of the "bow drill." This tool allowed the shaft to
be rotated at a much greater speed and the head piece is held
by a hand instead of the mouth. The strap is tied to a bowed
stick (or, possibly, a curved piece of bone) and wrapped once
around the shaft. The bow is then moved backward and forward
with the other hand to make the shaft revolve.
Scholars now believe ancient dentists probably used small
bow drills with flint drill heads between 5500 B.C. and 7000
B.C. Roberto Macchiarelli, an anthropology professor at the University
of Poitiers, France, and colleagues have simulated the technique
by drilling holes through human teeth in less than a minute!
Macchiarelli believes dentistry probably evolved from intricate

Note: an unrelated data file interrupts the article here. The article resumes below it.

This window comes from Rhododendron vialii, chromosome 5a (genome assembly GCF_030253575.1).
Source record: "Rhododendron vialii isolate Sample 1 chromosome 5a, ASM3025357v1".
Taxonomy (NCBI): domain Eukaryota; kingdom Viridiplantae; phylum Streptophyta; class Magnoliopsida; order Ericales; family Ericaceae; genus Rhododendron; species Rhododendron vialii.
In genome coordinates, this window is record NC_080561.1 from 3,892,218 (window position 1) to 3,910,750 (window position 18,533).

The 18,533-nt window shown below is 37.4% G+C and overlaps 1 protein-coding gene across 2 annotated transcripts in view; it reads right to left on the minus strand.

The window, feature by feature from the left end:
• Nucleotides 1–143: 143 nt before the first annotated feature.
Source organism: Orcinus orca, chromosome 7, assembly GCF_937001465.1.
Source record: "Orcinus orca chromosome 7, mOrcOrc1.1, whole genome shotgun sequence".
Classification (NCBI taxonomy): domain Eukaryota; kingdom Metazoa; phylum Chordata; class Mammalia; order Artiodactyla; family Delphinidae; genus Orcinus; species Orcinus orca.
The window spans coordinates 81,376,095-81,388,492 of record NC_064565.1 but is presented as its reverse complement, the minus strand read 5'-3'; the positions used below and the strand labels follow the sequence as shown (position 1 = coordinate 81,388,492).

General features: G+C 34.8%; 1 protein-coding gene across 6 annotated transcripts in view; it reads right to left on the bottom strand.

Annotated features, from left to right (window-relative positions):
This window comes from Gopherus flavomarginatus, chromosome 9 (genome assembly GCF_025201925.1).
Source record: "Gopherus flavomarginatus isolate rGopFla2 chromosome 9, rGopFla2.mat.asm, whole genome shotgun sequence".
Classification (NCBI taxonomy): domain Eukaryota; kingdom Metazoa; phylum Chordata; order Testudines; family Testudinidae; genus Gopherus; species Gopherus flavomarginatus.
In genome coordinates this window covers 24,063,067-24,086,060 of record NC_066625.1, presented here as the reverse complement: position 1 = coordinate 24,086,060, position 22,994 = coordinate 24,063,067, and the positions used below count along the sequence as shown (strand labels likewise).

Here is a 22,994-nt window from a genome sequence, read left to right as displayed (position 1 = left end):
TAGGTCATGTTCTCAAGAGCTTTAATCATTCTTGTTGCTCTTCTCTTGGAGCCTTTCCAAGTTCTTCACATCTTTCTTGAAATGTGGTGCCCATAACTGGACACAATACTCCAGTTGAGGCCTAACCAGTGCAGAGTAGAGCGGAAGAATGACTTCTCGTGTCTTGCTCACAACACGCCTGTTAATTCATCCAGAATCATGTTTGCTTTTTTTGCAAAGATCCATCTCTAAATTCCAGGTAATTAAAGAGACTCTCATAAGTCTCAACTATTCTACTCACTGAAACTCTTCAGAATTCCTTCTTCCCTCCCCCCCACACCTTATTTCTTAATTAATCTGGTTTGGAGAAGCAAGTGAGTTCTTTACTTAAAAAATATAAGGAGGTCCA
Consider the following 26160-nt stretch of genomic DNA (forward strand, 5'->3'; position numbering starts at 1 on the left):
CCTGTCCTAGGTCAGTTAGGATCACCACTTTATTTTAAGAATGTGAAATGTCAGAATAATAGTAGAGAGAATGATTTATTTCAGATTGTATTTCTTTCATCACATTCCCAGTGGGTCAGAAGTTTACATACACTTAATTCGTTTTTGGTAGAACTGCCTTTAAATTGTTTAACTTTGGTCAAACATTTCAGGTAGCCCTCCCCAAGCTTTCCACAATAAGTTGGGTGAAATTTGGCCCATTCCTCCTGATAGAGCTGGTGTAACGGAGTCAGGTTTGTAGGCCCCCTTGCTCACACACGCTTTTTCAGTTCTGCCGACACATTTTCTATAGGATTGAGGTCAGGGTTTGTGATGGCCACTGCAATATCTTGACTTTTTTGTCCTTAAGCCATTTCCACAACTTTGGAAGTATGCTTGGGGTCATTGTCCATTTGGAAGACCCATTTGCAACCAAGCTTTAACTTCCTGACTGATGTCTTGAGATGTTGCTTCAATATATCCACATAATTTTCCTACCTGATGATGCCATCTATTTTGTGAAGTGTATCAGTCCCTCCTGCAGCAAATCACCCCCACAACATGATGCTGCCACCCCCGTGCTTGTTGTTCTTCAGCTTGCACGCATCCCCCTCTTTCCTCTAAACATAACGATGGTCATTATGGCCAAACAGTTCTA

ornamental bead drilling.
Yet another improvement led to the invention of the "pump
drill." This type of drill has a shaft which passes through
a disc of stone, wood or pottery and a crosspiece through which
the shaft runs. To the ends of the crosspiece is attached a leather
string or thong, There is enough "play" in the string
or thong to allow it to cross the top of the shaft and permit
the crosspiece to reach close to the disc. The disc is turned
to wind the string about the shaft thus raising the crosspiece.
By pressing down on the crosspiece several time the shaft is
made to turn. The disc's purpose is to make the shaft rewind
the string. This method allows the pump drill to have even greater
speeds than the strap drill or bow drill. Also, one hand is left
free to hold the object being drilled.
Fact: The jar of the teeth when using a strap drill is
a disagreeable sensation that disappears with use. (And it is
not from the loss of teeth either!)
Fact: The pump drill was used by the Iroquois and Pueblo
Indians. It is still used today in the process of creating works
Fact: The discovery of skulls with drilled teeth in Pakistan
makes dentistry 4,000 years older than first thought -- far older
than the invention of anesthesia! Ouch!